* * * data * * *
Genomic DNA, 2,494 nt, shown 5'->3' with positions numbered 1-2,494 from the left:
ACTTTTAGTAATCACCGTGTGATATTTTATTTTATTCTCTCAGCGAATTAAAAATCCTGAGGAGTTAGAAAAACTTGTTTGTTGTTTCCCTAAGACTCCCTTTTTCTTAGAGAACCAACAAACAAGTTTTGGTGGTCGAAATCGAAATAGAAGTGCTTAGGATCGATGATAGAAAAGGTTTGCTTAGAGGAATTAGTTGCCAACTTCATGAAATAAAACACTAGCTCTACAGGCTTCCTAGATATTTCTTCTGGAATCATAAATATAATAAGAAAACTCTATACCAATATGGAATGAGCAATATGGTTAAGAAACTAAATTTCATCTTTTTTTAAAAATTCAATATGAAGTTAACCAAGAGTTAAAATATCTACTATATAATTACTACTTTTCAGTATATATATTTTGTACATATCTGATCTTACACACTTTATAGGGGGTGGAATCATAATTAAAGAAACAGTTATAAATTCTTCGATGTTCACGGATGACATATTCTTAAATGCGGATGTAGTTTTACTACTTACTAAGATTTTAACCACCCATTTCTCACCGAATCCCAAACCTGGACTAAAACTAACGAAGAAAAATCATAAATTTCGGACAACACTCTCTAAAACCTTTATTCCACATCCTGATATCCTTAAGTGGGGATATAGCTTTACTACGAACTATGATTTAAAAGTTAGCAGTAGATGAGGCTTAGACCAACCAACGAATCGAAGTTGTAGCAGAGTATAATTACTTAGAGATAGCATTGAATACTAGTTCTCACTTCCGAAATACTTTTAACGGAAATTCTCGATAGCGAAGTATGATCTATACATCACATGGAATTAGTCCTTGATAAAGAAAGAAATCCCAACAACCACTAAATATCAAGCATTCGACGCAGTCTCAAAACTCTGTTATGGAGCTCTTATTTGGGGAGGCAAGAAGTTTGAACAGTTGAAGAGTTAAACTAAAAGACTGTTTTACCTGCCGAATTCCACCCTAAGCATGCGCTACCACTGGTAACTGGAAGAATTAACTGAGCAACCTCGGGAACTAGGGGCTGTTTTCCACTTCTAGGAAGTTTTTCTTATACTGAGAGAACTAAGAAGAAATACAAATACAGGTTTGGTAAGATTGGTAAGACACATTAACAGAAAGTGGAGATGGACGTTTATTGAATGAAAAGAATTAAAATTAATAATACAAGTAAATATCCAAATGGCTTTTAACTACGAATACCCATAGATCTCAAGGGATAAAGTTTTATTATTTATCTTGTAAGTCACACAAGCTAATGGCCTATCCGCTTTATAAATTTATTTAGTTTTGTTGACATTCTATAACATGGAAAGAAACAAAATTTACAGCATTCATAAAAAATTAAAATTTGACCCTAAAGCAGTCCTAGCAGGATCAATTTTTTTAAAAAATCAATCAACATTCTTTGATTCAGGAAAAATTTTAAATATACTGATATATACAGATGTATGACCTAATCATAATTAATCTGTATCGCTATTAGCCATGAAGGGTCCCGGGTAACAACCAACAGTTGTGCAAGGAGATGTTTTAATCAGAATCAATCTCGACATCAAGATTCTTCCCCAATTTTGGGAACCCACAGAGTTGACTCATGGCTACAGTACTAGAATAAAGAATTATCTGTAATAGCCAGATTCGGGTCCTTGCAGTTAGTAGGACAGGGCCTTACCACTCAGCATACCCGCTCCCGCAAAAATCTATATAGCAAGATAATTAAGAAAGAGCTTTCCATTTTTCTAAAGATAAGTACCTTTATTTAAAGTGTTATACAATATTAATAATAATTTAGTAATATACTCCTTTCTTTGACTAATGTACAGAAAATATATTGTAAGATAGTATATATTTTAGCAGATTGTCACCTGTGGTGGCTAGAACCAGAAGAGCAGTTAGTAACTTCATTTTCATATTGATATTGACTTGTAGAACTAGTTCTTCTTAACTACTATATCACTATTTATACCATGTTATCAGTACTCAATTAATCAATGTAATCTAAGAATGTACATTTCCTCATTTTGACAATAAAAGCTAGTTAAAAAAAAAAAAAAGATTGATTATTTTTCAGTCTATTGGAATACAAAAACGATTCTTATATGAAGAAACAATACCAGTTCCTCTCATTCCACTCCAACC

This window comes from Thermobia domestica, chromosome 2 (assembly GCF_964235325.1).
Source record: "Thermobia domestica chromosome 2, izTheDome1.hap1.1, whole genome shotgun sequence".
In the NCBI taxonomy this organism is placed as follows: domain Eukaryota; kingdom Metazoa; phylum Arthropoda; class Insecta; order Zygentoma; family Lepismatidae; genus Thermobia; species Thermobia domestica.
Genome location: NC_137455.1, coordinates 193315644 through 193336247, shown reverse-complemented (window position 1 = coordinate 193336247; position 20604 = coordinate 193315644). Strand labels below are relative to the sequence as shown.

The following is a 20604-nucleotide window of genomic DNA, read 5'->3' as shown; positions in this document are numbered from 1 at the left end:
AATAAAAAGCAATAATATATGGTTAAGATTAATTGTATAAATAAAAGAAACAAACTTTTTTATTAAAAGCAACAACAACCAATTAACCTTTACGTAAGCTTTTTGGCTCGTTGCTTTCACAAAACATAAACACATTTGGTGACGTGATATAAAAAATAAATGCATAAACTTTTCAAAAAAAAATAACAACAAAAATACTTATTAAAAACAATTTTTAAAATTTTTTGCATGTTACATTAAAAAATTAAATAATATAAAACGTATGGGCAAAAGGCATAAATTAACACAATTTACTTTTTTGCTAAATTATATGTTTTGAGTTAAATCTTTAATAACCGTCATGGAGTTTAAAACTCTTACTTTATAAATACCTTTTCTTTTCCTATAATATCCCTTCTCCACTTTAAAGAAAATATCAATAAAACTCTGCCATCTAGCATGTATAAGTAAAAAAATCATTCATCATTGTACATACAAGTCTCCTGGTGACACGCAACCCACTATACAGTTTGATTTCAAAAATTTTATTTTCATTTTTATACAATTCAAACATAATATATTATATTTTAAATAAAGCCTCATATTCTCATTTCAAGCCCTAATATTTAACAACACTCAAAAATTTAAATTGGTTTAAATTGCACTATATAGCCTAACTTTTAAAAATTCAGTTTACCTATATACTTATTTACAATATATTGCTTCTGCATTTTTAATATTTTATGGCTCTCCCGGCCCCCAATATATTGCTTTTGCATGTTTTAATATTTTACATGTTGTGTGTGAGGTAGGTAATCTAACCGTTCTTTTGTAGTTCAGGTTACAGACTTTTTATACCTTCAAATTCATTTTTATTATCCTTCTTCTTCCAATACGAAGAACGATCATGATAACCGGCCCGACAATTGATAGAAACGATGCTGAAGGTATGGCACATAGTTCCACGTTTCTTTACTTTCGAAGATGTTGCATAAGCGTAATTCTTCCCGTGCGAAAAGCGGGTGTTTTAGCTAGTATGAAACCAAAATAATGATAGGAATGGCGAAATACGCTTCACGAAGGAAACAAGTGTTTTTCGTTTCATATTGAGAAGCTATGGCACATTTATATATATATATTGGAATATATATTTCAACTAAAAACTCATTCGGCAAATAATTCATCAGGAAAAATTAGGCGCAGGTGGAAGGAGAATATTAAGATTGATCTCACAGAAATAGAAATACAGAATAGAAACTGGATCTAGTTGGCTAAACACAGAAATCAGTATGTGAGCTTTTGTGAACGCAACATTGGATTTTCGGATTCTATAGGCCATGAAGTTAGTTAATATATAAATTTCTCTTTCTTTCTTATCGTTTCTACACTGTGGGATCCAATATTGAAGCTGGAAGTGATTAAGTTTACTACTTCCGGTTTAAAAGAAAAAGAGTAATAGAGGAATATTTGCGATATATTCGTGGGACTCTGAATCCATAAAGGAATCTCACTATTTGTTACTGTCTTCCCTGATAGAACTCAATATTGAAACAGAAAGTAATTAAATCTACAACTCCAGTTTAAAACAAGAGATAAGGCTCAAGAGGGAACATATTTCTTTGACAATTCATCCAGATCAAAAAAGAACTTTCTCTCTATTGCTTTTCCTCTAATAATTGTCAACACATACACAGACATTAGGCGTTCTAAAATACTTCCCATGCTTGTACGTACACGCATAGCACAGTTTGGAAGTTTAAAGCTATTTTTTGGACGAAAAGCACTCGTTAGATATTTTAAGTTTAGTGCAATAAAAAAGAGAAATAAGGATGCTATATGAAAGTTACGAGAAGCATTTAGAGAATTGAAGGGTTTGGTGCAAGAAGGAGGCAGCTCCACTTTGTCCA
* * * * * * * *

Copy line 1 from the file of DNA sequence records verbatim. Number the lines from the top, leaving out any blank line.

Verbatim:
Genomic DNA, 2,494 nt, shown 5'->3' with positions numbered 1-2,494 from the left: